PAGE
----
WASHINGTON (Reuters) - U.S. economic growth at the close of 2006 was revised up, according to a government report on Thursday that identified rising stocks of unsold goods as a key reason and cast a shadow over future prospects.
The Commerce Department said gross domestic product, measuring total goods and services output within U.S. borders, grew at a 2.5 percent annual rate instead of the 2.2 percent reported a month ago, up from 2 percent in the third quarter.
Separately, Labor Department data showed new jobless claims unexpectedly fell 10,000 last week to a seasonally adjusted 308,000, offering no sign that companies are trying to trim payrolls.
Stock prices were helped by the signs of stronger growth and a durable jobs market. The Dow Jones industrial average .DJI was up 48.39 points to close at 12,348.75 while the Nasdaq Composite Index .IXIC was up less than 1 point to close at 2,417.88.
Some of the positive effect was dampened by a pickup in oil prices as a verbal dispute over the Iranian seizure of 15 British sailors and marines grew more heated.
Bonds were lower across the board as investors felt reduced jobless claims offset signs of weakness and reduced chances for a reduction in official interest rates before the second half. The bellwether 10-year U.S. Treasury bond was down 5/32s of a point and yielded 4.65 percent.
The GDP report showed inventories rose more than first thought at the end of last year, which could lead businesses to hold back future production. In addition, spending on new-home building plunged again and investment by businesses softened more than thought earlier.
“The (GDP) headline number looks better, but the gut of the report is a little worse,” said Robert Brusca, chief economist for Fact and Opinion Economics in New York. “Going forward, we still don’t know, but you should be disturbed by the lack of capital spending.”
Business investment spending fell at a 3.1 percent annual rate in the fourth quarter rather than the 2.4 percent decline the government estimated a month ago. That contrasted with a 10 percent third-quarter jump.
Spending on new-home building plummeted at a 19.8 percent rate — steeper than the 19.1 percent fall estimated a month ago — after an 18.7 percent drop in the third quarter.
It was the fifth quarter in a row that residential spending has fallen and the steepest since a 21.7 percent plunge in the first quarter of 1991 when the economy was on the brink of recession.
The housing sector is under mounting pressure as problems with mortgage lending accumulate, though policy-makers insist its problems should not spill over into the broader economy.
Speaking in Dayton, Ohio, on Thursday, Minneapolis Federal Reserve Bank President Gary Stern described the economy as “anything but fragile” and said the worst of the housing slump already has passed.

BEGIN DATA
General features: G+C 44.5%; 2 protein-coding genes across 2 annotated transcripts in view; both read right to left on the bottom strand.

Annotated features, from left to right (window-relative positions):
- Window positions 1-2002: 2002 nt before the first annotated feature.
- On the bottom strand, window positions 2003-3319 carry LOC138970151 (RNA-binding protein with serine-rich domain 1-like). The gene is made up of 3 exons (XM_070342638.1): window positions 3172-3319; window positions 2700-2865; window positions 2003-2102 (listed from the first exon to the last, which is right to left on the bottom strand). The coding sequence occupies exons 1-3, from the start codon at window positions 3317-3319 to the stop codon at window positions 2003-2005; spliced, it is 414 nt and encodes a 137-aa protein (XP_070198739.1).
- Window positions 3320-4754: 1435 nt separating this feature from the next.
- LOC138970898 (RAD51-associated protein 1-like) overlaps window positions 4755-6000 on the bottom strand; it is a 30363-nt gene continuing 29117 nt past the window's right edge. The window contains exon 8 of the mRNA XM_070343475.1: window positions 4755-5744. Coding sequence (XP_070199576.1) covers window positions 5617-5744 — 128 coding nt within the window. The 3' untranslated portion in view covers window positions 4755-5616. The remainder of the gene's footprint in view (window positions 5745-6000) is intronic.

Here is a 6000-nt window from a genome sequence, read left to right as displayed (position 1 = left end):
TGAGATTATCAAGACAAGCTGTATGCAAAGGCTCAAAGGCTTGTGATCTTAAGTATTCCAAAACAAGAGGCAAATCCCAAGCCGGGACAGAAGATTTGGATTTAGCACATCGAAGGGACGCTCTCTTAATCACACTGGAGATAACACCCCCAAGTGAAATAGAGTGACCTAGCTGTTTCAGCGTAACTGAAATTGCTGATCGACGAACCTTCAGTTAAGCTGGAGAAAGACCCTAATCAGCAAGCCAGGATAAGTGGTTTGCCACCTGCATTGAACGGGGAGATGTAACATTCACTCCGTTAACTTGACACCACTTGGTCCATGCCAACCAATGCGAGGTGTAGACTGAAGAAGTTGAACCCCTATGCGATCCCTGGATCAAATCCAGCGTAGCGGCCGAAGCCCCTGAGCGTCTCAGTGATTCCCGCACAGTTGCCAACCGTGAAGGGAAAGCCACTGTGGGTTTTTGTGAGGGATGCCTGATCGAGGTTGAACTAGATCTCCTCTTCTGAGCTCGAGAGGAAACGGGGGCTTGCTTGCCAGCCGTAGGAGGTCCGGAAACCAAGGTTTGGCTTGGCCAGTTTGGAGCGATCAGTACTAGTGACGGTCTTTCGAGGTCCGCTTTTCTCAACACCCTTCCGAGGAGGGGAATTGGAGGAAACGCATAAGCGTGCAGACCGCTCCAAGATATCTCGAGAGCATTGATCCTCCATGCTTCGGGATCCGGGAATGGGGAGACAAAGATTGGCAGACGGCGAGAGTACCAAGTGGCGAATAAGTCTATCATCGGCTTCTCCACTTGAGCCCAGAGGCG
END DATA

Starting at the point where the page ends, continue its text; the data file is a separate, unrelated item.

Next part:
Many analysts forecast that GDP growth will ease to a 2 percent rate or less in the current quarter, which ends March 31. During all of last year, GDP expanded 3.3 percent — topping 3 percent for the third year in a row after growth of 3.2 percent in 2005 and 3.9 percent in 2004.
There was a significant downward revision in spending on equipment and software, which dropped at a 4.8 percent annual rate in the fourth quarter instead of 3.2 percent. That was the biggest decline since 4.9 percent in the fourth quarter of 2002 and a sharp turnaround from the third quarter when equipment and software spending grew at a 7.7 percent rate.
Companies added to inventories at a $22.4 billion annual rate in the closing quarter of 2006 rather than the $17.3 billion rate it reported a month ago and that was the main reason for the upward revision in fourth-quarter GDP.
A price gauge favored by the Federal Reserve — personal consumption expenditures excluding food and energy items — advanced at a slightly slower 1.8 percent annual rate in the fourth quarter instead of the 1.9 percent estimated a month ago and was down from 2.2 percent in the third quarter.
Fed Chairman Ben Bernanke, testifying before Congress on Wednesday, said potential inflation remains the U.S. central bank’s primary policy concern. He also said problems in the mortgage lending business are “likely to be contained” rather than cause widespread economic distress.
On Wednesday, the Commerce Department said orders for long-lasting durable goods rose 2.5 percent in February, only partly recovering from a 9.3 percent plunge in January. Softer orders potentially foreshadow a lingering reluctance by businesses to invest in more production machinery that, in turn, could act as a drag on overall growth in 2007.
Additional reporting by Gilbert Le Gras